When most people marry, they hope to be together forever. Despite this wonderful sentiment, most are all too familiar with the statistic that fifty percent of all marriages will end in divorce. The end of a marriage may be the beginning, a fresh start for some, while for others it may be a never ending saga of court proceedings, ranging from alimony, child custody to property issues.
Michigan residents, who are in process of a divorce, may find it interesting to learn that in some states, after a divorce is finalized, one spouse may be required to pay the other spouse spousal maintenance or alimony permanently. In one case, in addition to child support payments, a man was ordered to pay his ex-wife nearly $90,000 per year. Nearly 57 percent of this man's income goes to his ex-wife. In another cases, a dentist was obligated to pay his ex-wife $10,000 a month, and a physician was obligated to pay his ex-wife about $6,000 a month.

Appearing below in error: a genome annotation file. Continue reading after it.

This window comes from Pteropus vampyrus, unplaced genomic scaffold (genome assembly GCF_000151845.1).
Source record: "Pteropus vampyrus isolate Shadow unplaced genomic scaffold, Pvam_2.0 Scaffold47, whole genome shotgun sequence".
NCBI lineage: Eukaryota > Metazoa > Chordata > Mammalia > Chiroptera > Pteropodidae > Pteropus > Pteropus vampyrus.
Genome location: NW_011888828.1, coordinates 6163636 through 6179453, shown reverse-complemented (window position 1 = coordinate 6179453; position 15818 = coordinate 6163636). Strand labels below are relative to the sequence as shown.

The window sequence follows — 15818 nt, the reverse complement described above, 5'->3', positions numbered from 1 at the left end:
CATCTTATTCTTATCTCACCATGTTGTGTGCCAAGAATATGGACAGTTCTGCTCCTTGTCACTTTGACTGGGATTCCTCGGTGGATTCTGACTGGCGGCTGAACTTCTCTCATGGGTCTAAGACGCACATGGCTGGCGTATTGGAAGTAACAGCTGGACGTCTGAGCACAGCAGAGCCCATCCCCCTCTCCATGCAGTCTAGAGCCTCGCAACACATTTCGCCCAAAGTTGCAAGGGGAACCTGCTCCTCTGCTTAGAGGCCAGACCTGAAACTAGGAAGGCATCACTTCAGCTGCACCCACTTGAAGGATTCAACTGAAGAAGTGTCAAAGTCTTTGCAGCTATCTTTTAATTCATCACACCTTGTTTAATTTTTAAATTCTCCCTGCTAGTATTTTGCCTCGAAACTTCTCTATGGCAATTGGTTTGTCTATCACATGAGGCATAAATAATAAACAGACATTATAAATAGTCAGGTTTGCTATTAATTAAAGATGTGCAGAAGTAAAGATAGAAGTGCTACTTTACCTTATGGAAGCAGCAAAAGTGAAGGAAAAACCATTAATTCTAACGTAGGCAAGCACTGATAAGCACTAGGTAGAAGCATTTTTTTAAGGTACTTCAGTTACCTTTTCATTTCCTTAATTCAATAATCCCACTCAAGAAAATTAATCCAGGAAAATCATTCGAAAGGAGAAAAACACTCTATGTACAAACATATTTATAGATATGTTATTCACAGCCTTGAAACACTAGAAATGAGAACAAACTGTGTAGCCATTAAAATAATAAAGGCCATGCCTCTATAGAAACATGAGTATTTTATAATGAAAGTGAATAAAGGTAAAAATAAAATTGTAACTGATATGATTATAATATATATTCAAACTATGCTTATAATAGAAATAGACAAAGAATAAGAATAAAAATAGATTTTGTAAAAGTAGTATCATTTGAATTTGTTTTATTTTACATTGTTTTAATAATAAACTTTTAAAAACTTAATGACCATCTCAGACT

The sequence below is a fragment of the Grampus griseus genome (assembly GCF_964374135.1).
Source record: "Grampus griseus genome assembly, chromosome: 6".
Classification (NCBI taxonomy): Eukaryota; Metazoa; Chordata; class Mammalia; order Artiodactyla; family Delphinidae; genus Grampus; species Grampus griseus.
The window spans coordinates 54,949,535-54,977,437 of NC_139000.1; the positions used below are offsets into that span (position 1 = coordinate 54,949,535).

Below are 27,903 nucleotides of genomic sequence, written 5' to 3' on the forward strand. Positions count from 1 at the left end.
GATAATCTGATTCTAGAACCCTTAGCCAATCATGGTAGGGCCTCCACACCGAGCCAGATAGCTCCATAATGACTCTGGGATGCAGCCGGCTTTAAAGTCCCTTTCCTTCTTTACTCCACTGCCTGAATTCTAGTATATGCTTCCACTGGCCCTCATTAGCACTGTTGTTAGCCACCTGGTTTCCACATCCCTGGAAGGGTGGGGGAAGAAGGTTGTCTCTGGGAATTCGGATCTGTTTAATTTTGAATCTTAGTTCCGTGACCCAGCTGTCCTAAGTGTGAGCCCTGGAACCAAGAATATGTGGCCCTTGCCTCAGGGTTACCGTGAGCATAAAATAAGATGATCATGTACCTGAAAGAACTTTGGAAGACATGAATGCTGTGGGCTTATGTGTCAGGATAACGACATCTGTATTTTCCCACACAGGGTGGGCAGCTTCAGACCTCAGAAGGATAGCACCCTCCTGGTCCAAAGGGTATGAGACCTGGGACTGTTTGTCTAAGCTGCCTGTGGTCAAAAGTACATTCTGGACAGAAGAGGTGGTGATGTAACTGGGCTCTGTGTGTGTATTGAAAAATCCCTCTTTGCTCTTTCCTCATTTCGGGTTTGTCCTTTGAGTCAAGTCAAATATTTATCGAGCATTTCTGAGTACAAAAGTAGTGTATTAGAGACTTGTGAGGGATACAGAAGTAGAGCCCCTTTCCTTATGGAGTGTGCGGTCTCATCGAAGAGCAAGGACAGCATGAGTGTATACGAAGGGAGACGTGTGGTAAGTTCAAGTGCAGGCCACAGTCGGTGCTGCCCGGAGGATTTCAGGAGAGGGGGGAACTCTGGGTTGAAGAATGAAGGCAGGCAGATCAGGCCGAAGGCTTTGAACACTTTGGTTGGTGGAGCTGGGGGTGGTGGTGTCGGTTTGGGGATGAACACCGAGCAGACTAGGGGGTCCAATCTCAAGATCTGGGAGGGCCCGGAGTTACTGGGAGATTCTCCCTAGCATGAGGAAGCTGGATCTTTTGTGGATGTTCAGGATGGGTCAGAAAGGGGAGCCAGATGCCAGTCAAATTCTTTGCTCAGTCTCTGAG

Although most states have moved away from permanent alimony, some still follow it. In Michigan, when determining if alimony is necessary, the court considers various factors such as the length of marriage, each spouses earning capacity, assets, prior standard of living, age, health needs and, most importantly, the Michigan courts look at the general principal of fairness or equity.
Even though the courts follow a guideline, the alimony payment amount is negotiable, and should not be greater than necessary or burdensome on the person ordered to pay it nor should the person who may need it be short-changed. Since these amounts can vary greatly, it is important to understand your rights and obligations.
Source: Business Insider, "It's Sad How Many Divocees Are Sentenced To A Lifetime Of Alimony Payments," Geoff Williams, Jan 28, 2013.